How to Move a Window That Is Off-Screen

Get lost windows back where they belong on PC or Mac

You launch an app or program, but it's running off-screen, and you're not sure how to retrieve it. However, you can move a window that’s off-screen in Windows 10 and macOS.

The instructions in this guide cover both Windows 10 and macOS computers.

Why Is the Window Off-Screen?

Typically, lost windows stem from removing a secondary display. For example, if you created a document on your main screen while searching the web on your second, the web browser remains positioned in that extended space even after you disconnect the secondary display.

How to Move a Window That's Off-Screen in Windows 10

There are several ways to move a window that's off-screen in Windows 10. Some involve using different keys on the keyboard, while others involved adjusting settings within Windows 10.

Find Windows Using Arrow and Shift Keys

This method uses the left and right arrow keys on your keyboard to move off-screen windows. 

  1. Launch the program or app (if it’s not opened already).

  2. Press the Shift key and right-click the active program or app icon located on the taskbar.

  3. Select Move from the pop-up menu.

    Windows Shift + right-click menu with Move highlighted
  4. Press the left arrow or right arrow key until the program or app appears on the screen.

Find Windows Using Arrow and Windows Keys

A similar method swaps out the Shift key for the Windows key. It also relies on the snapping feature that snaps windows to the sides of your screen.

This second method moves the missing window to three specific locations: Snapped to the right, to the center, and snapped to the left.

  1. Launch the program or app (if it’s not opened already).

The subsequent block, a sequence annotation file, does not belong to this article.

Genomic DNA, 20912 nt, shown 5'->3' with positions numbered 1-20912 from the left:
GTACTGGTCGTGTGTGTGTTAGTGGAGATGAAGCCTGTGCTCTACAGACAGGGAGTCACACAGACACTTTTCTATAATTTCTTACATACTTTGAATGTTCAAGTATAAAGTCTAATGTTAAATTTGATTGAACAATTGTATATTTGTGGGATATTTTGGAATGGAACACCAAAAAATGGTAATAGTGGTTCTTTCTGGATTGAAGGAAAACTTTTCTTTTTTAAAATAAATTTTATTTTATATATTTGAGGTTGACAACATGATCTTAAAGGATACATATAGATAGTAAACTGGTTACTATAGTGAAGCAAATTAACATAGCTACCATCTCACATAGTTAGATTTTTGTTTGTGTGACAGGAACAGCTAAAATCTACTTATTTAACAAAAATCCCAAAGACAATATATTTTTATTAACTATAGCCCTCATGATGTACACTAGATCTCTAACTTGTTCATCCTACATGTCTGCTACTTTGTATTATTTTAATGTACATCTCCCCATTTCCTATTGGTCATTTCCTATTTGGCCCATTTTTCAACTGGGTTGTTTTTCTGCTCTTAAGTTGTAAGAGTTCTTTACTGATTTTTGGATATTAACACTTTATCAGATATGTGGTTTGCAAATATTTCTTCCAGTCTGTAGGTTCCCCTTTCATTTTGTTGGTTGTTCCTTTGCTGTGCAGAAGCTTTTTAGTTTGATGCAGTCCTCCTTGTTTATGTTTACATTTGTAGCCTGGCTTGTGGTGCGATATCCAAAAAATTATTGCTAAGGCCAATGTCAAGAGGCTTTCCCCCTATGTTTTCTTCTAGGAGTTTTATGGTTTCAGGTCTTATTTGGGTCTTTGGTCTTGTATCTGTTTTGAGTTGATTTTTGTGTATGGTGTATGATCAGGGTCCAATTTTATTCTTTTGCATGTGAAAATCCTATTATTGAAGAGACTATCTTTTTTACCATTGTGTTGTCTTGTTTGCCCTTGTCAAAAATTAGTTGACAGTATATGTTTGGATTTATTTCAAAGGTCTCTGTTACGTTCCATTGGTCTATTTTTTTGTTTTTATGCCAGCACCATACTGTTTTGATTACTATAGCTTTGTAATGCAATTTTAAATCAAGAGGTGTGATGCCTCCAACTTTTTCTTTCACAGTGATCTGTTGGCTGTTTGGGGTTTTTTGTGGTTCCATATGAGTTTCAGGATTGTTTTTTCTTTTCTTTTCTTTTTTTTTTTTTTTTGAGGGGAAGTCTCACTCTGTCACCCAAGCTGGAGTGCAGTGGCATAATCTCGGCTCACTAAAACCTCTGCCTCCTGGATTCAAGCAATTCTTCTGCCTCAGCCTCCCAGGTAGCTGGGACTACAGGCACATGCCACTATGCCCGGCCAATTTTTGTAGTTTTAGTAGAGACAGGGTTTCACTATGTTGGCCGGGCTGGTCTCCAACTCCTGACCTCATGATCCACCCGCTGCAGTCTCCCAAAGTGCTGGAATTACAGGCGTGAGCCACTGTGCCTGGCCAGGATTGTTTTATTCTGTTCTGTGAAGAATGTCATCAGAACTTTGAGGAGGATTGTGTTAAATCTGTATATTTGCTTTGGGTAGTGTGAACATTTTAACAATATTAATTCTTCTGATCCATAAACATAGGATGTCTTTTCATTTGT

2. Select the active app or program icon located on the taskbar to make it the current selection.

  3. Press and hold the Windows key while pressing either the left arrow or right arrow key.

Find Windows Using Arrow Keys and Mouse

This version doesn’t use the Shift or Windows keys. Instead, the mouse cursor helps bring your lost windows back to the home screen.

  1. Launch the program or app (if it’s not opened already).

  2. Hover your mouse cursor over the active program or app located on the taskbar until a thumbnail appears.

  3. Right-click on the thumbnail and select Move on the menu.

    Windows right-click on thumbnail window with Move highlighted
  4. Move the mouse cursor—now switched to a four-arrow "move" symbol – to the middle of your screen.

  5. Use the left arrow or right arrow key to move the missing window into the viewable area. You can also move your mouse while the missing window "sticks" to your pointer.

  6. Press the Enter key.

Change Screen Resolution to Find a Lost Window

Changing your screen resolution can pull lost windows into the main screen. These windows remain stationary on your desktop despite their hidden presence. You basically “zoom the camera” out until the missing windows appear in the frame.

  1. Right-click the desktop.

  2. Select Display settings on the menu.